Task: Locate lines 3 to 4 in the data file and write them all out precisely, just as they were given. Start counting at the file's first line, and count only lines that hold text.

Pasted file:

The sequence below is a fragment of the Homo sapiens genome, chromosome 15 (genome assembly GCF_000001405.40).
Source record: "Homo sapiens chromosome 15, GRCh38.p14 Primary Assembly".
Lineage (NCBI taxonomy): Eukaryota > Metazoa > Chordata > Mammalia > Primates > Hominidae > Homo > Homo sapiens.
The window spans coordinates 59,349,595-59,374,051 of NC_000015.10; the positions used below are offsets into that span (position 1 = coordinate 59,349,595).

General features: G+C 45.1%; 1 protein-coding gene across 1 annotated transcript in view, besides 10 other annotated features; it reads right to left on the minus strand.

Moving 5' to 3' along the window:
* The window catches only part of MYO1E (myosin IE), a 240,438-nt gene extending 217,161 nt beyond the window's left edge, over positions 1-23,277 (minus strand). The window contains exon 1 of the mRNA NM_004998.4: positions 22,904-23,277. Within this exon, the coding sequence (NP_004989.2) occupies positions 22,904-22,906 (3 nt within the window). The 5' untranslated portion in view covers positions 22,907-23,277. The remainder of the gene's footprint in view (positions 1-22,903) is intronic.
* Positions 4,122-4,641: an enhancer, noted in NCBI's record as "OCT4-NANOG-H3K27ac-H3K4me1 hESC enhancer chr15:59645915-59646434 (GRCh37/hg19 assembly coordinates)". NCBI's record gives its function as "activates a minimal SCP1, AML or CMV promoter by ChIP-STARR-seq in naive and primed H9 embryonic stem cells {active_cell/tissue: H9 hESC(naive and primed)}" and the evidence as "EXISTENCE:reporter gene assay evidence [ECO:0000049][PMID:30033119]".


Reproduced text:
Lineage (NCBI taxonomy): Eukaryota > Metazoa > Chordata > Mammalia > Primates > Hominidae > Homo > Homo sapiens.
The window spans coordinates 59,349,595-59,374,051 of NC_000015.10; the positions used below are offsets into that span (position 1 = coordinate 59,349,595).